Tax reform may be higher on the Capitol Hill agenda, but the likelihood that businesses or individuals will see any change this year is slim.
Chris Hennessey talks about issues he is monitoring on Capitol Hill, including tax reform and a Supreme Court case involving the future of health-insurance subsidies.
Although some members are advocating reducing the corporate tax rate, it’s unlikely that a measure would pass this year. Any change probably wouldn’t be approved until after the presidential election in 2016. In addition, progress on individual tax reform is unlikely in the near term. Complicating this discussion are many tax deductions, involving mortgage interest and charitable giving, that people do not want taken away.
Congress may, however, act on so-called “tax extenders,” but not likely until later in the year. Tax extenders are a package of 50 or so tax provisions that expire every year. A popular provision with investors is the charitable IRA rollover, which allows a person who is 70-1/2 years-old to direct a required minimum distribution of up to $100,000 from an IRA to a charity tax-free.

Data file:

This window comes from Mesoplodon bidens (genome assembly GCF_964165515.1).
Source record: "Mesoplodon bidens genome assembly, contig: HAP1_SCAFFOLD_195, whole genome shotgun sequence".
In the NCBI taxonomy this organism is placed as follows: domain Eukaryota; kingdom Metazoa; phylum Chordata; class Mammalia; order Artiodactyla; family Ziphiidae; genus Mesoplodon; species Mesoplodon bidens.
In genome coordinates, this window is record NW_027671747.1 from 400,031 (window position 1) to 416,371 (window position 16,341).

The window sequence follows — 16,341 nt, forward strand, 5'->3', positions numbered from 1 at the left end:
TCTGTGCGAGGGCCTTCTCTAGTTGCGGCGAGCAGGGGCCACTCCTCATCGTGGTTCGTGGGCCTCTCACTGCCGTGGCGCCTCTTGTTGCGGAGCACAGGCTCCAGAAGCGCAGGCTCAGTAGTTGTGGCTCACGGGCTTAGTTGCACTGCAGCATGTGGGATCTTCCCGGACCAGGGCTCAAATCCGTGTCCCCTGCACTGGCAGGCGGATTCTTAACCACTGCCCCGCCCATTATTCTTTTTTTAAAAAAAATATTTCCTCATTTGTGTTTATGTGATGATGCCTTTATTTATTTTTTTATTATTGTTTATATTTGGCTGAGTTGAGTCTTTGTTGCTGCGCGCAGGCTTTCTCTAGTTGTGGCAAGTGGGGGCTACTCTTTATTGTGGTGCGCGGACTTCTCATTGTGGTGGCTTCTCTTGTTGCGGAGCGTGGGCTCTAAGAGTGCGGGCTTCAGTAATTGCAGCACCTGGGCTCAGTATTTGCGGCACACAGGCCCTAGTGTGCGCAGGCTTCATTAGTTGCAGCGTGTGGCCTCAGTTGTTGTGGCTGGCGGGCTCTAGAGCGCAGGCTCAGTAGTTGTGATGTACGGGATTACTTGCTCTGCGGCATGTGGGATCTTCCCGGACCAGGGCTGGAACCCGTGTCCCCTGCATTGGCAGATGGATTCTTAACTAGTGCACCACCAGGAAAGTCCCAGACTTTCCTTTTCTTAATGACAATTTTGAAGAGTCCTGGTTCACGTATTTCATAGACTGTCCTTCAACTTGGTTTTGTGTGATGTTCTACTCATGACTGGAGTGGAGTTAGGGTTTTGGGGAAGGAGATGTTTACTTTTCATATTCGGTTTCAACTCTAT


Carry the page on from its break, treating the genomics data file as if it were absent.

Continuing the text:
Other pending action in Washington, expected at the end of June, involves a Supreme Court case that is challenging the future of federal health-insurance subsidies, created by the Affordable Care Act. The court may rule to eliminate these subsidies for about eight million insured who live in states that only use the federal exchange. If this occurs, there are several legislative solutions being drafted to save the subsidies. There are also proposals that may eliminate the individual mandate or the 2.3% tax on medical devices.
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